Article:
Arduino has strong positions in hobby market. Their strategy is really simple – everything works out of a box. Speaking of development boards – they are open source with unified pin layout that allow plugging multiple extension (shield) boards. Development software is also open, works on major platforms including Windows, Linux and MacOSX. But probably the winning factor is that arduino is rich in libraries allowing easy code writing without knowing whats going on inside chip.
Original Arduino boards are based on Atmel AVR 8-bit microcontrollers that are limited in processing power and even more in Flash and SRAM . Additionally Arduino libraries are written to be easy usable with sacrifice of performance. If you tried to develop more time critical apps then you know that Arduino’s don’t shine in this position. You can work around by writing your own libraries or simply go non Arduino way – writing your own C code. But why loose ability to use libraries and rich community resoures only because hardware can’t ensure desired performance.
This is where chipKIT comes in. Thanks to Newark we are able to take a closer look at chipKIT Uno32 which promises Arduino like experience with higher performance.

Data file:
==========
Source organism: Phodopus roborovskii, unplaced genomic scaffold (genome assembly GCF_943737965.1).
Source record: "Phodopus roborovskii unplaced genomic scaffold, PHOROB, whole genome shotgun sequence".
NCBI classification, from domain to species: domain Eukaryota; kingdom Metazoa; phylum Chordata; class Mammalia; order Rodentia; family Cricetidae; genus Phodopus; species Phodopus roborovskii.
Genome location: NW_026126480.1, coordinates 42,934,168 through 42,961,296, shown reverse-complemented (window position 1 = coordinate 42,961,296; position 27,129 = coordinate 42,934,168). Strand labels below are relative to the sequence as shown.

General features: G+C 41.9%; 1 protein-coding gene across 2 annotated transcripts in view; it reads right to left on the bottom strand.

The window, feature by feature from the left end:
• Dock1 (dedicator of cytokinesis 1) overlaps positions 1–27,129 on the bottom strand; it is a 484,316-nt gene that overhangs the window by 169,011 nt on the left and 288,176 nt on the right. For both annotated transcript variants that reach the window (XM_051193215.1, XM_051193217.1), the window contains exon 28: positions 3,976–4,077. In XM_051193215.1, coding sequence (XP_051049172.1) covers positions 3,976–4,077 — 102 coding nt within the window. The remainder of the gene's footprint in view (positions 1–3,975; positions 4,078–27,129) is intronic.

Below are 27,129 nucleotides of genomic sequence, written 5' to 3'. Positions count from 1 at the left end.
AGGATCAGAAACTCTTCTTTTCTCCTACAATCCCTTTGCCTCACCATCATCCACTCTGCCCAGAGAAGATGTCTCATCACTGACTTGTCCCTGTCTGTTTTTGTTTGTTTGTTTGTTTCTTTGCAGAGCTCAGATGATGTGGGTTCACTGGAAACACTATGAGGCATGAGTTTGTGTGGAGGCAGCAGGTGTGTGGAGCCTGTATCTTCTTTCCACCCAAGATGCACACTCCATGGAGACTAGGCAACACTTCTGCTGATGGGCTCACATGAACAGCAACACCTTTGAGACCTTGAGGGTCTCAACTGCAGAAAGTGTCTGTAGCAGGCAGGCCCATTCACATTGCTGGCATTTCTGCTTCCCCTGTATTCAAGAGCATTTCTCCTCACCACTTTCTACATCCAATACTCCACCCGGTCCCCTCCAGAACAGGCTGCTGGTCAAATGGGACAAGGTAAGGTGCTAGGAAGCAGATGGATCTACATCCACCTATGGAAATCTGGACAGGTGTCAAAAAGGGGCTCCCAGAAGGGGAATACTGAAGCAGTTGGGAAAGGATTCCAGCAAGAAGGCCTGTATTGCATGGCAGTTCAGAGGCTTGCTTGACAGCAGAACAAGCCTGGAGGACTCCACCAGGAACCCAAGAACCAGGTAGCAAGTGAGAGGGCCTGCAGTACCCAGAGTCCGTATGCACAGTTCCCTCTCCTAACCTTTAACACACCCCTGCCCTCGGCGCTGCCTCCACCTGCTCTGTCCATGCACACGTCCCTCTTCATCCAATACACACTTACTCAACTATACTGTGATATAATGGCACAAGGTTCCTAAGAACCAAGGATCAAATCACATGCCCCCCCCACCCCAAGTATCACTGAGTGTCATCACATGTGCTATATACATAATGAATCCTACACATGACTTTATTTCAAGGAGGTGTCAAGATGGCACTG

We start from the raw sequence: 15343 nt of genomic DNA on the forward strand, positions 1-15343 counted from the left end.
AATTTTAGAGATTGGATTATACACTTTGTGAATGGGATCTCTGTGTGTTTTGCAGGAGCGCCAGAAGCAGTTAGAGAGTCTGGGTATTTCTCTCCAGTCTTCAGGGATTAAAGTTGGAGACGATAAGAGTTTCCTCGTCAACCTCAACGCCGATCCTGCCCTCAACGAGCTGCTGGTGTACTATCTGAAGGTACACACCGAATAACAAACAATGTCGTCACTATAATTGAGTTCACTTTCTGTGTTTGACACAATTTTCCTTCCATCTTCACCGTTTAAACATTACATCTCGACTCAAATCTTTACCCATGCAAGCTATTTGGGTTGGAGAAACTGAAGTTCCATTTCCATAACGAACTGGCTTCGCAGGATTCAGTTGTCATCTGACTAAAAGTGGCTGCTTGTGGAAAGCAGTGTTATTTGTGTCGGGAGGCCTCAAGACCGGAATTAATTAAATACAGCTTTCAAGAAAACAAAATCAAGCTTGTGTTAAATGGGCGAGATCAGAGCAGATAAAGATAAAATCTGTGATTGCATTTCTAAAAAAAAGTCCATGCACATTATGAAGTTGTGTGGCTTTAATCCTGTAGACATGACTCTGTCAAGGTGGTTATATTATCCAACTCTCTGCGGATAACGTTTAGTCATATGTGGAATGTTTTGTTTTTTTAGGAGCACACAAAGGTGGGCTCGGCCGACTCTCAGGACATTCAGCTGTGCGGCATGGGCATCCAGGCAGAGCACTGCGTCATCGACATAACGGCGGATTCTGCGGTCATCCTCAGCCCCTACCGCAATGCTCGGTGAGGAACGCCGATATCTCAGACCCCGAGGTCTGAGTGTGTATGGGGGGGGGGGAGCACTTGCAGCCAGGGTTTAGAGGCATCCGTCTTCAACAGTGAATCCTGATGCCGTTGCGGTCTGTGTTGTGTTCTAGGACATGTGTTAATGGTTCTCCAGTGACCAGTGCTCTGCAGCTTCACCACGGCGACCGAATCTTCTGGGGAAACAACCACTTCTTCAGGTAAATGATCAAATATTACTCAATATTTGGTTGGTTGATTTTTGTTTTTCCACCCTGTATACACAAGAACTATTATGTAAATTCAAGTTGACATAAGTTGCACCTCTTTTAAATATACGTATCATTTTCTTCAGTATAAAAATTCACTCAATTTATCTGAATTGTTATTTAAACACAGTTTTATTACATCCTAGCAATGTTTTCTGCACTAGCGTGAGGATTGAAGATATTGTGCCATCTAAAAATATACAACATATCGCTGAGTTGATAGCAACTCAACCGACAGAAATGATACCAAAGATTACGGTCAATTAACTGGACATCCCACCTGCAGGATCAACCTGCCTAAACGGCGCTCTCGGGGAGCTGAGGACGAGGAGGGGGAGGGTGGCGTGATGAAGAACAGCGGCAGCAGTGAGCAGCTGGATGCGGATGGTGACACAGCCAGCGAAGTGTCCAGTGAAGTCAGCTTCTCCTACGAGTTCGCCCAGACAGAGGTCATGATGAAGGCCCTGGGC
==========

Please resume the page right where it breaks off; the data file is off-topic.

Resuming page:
ChipKIT is developed by Digilent which offers two types of boards – Uno32 and Max32. So lets see whats inside Uno32 board. It is based on Microchip PIC32MX320F128 microcontroller featuring 128K flash and 16K SRAM memory. It can be clocked at 80MHz giving up to 32-bit MIPS performance. There are 42 available I/Os that are arranged to be arduino compatible and still give access to remaining pins. There are two user programmable LEDs on board for quick playing around. ChipKIT-Uno32 can run externally or USB powered. For USB connectivity there is an USB to UART interface chip (FT232RQ) used – same as in arduino.
Speaking of software – chipKIT-Uno32 can be programmed with modified Arduino IDE (so called Mpide) environment that must be downloaded separately. It still supports AVR based Arduino but additionally there is PIC32 compiler and libraries added. So existing Arduino code can be also successfully compiled for chipKIT. Uploading compiled code is also easy using avrdude. ChipKIT utilizes STK500V2 bootloader so uploading hex is easy as you would do with any arduino.There is no noticeable change form software perspective. If you can program Arduino then you can do same with chipKIT. All Arduino tutorials and community resources work for both fine. It’s a great choice for those who seek Arduino experience with higher performance. [Read more about Uno32]